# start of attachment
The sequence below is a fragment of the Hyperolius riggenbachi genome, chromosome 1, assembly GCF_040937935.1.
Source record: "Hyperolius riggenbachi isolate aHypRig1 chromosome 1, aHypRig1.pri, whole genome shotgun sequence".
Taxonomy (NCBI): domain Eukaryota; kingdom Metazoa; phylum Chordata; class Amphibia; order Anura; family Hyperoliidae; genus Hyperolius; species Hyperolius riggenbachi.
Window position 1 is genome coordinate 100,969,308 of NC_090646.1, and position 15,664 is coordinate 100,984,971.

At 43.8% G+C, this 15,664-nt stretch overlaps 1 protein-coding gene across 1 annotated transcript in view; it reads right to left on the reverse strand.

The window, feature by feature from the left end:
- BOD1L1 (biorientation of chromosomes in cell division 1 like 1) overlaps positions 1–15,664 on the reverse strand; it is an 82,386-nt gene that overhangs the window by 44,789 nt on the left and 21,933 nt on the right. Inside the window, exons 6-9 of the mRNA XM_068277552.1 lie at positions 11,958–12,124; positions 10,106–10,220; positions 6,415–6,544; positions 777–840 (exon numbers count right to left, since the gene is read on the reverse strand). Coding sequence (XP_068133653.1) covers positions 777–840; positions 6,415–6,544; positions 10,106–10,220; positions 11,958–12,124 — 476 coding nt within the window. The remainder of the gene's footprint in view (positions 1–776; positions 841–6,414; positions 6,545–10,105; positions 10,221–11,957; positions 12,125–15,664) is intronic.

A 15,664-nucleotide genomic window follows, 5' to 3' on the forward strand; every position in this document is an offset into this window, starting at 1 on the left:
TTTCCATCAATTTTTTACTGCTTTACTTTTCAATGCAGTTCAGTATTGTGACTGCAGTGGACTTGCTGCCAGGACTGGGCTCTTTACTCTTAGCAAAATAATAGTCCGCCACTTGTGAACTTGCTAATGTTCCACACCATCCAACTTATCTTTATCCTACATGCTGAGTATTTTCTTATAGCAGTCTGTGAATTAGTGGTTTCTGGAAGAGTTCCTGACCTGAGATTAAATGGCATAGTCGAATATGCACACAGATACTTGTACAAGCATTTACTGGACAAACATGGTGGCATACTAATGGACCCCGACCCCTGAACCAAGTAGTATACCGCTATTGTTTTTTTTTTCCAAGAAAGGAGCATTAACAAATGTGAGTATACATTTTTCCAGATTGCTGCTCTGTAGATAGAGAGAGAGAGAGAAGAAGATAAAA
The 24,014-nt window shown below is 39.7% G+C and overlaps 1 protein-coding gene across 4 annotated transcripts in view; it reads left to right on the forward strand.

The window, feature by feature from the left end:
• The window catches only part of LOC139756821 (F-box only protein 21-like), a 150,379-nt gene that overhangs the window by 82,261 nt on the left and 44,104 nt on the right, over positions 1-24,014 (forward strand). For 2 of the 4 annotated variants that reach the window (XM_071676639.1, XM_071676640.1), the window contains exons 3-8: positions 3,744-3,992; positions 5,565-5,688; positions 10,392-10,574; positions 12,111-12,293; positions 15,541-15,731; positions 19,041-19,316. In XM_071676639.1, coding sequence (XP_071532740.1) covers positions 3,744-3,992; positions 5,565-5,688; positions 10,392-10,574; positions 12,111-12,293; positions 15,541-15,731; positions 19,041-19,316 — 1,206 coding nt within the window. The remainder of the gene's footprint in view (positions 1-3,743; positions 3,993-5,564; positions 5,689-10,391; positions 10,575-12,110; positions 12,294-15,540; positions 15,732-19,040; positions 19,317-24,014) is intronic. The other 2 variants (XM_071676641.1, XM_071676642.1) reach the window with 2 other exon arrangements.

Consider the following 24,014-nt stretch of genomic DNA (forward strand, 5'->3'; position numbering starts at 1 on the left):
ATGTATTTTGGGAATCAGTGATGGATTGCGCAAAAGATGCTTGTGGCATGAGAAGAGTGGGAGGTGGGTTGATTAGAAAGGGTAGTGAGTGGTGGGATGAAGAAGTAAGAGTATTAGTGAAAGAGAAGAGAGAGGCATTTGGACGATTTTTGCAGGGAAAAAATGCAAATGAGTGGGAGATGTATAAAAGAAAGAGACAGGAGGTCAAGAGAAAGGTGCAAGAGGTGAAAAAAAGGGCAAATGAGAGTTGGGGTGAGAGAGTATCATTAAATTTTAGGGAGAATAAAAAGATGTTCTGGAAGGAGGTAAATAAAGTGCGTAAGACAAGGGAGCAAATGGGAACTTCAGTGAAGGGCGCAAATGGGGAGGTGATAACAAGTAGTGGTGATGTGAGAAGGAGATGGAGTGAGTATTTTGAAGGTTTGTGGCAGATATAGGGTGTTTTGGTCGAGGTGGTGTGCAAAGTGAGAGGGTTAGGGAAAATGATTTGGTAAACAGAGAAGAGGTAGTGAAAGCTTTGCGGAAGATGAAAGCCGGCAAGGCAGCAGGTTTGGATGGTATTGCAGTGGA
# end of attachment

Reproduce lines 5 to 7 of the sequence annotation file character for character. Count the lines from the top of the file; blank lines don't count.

At 43.8% G+C, this 15,664-nt stretch overlaps 1 protein-coding gene across 1 annotated transcript in view; it reads right to left on the reverse strand.

The window, feature by feature from the left end:
- BOD1L1 (biorientation of chromosomes in cell division 1 like 1) overlaps positions 1–15,664 on the reverse strand; it is an 82,386-nt gene that overhangs the window by 44,789 nt on the left and 21,933 nt on the right. Inside the window, exons 6-9 of the mRNA XM_068277552.1 lie at positions 11,958–12,124; positions 10,106–10,220; positions 6,415–6,544; positions 777–840 (exon numbers count right to left, since the gene is read on the reverse strand). Coding sequence (XP_068133653.1) covers positions 777–840; positions 6,415–6,544; positions 10,106–10,220; positions 11,958–12,124 — 476 coding nt within the window. The remainder of the gene's footprint in view (positions 1–776; positions 841–6,414; positions 6,545–10,105; positions 10,221–11,957; positions 12,125–15,664) is intronic.